On this hand, though, with the continued presumption that dissident voices can and will find mistakes which they can and are qualified to rectify, I see an awful lot of what Joseph F. Smith described: “Why, bless your souls, there are people among us that are worrying and fretting over things that have never been revealed to the children of men, and these very people do not even keep the word of wisdom, do not even pay their tithing, and as a rule, the man that does not pay his tithing and does not keep the word of wisdom is the man that is everlastingly quizzing and asking questions about things he does not understand. If they would pay their tithing, if they would keep the word of wisdom, if they would say their prayers, if they would devote their lives to works of righteousness in the earth and study the gospel for themselves and obey it, they would have less necessity for asking questions, and don’t forget the fact that they would know things better than they do.”

  81. @Sinner, you said, “If the church simply wants to avoid criticism of how it spends money, then fine.”

    What if that is the reason? What then? Do you agree they have the right to not disclose their finances, if that is the reason? Then it seems that the real issue to you is that they do not adequately explain their reasoning for keeping the books shut. I’ve already put forth some possible explanations, but asking them for their reasoning is about the same as asking for the books themselves. They are under no obligation to tell us, and they may have their own very private reasons for doing so, that are not outside their divine prerogatives.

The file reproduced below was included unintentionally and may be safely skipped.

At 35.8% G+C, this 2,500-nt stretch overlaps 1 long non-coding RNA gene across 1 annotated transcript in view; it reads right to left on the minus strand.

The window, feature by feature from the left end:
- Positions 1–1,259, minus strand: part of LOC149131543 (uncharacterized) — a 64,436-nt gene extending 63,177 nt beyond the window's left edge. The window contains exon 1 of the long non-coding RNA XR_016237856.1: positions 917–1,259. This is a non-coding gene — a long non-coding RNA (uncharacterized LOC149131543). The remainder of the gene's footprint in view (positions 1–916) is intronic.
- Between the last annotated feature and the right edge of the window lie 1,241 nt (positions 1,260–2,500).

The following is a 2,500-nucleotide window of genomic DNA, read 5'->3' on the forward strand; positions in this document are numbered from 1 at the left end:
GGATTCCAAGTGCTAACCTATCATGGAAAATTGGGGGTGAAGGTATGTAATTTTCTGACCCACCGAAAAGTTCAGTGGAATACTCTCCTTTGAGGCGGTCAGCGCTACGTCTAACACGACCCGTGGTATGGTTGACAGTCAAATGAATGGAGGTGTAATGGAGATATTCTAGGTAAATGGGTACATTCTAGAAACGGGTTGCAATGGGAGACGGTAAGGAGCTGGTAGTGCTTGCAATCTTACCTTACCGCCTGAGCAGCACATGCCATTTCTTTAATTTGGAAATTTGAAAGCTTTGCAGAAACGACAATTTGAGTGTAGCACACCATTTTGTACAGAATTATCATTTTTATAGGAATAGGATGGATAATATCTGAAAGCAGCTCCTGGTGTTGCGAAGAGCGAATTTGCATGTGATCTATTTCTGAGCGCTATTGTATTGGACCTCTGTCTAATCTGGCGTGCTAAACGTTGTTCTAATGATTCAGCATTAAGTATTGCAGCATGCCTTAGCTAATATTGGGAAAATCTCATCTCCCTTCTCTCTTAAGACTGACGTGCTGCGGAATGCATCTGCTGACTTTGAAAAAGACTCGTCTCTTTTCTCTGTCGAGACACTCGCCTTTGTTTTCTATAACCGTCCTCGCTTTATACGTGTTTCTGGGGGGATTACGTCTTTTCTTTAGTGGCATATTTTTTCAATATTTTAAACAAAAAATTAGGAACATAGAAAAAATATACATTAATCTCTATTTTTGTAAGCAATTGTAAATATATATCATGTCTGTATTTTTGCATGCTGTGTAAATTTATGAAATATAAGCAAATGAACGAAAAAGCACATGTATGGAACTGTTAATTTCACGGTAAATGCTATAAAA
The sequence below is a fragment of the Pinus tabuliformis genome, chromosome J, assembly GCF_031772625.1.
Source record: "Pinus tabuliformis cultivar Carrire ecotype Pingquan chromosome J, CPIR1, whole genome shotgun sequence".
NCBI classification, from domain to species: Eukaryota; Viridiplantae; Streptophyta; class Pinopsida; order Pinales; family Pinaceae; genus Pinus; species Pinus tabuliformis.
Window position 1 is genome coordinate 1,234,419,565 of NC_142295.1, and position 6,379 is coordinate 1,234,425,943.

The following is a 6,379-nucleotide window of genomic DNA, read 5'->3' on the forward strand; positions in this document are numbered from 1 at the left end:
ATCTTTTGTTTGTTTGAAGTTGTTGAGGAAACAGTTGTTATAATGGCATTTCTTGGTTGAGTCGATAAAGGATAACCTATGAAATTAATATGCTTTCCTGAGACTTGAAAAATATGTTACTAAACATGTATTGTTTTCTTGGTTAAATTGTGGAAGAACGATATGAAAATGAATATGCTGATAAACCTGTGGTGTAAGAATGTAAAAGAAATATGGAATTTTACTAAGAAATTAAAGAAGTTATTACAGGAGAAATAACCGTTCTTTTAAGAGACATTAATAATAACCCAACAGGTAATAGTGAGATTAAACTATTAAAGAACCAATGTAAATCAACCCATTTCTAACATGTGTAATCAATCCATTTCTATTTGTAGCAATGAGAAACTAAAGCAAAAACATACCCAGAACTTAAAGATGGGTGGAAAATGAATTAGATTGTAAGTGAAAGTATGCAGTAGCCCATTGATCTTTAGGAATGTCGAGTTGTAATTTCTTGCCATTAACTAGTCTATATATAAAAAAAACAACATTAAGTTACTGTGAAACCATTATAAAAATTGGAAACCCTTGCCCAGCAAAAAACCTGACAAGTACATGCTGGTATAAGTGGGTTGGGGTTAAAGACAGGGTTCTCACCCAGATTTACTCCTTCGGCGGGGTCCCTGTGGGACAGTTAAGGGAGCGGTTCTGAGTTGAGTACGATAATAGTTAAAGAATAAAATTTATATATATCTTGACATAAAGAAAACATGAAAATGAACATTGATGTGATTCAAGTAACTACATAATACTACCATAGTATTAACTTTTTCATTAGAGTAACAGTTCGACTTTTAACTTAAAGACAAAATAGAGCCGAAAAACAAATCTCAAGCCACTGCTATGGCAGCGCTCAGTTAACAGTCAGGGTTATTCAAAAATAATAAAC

You have the right to believe what you choose to regarding the Church, just as the Church has the right to keep its finances private. As I already mentioned about transparency, reasonable minds do differ.

  82. I was not raised in the Church, i.e., my father wasn’t a member, my mother was totally inactive my whole life. I grew up in the Church’s culture, accepted the gospel, was baptized, served a mission, am temple married in excess of forty years still going strong, have paid a full tithing for my whole adult life. Nonetheless, I’ve always questioned. I always will. How could I not when, for instance, I’ve been assured by members that I have a HM? Seriously, if my biological mother were absent like HM is, I would’ve questioned and continued to question that too. Ask, seek, and question. It’s the gospel to do so. Questioning rests at foundation of the restoration. So I question. How Church funds I’ve humbly given are used is as viable and important a question for me as it may be for the disaffected or for nonmembers. We are taught to know God by seeking him. We cannot do that if we don’t ask. I sense a certain smugness or selfrighteousness in arguments employed against those who ask.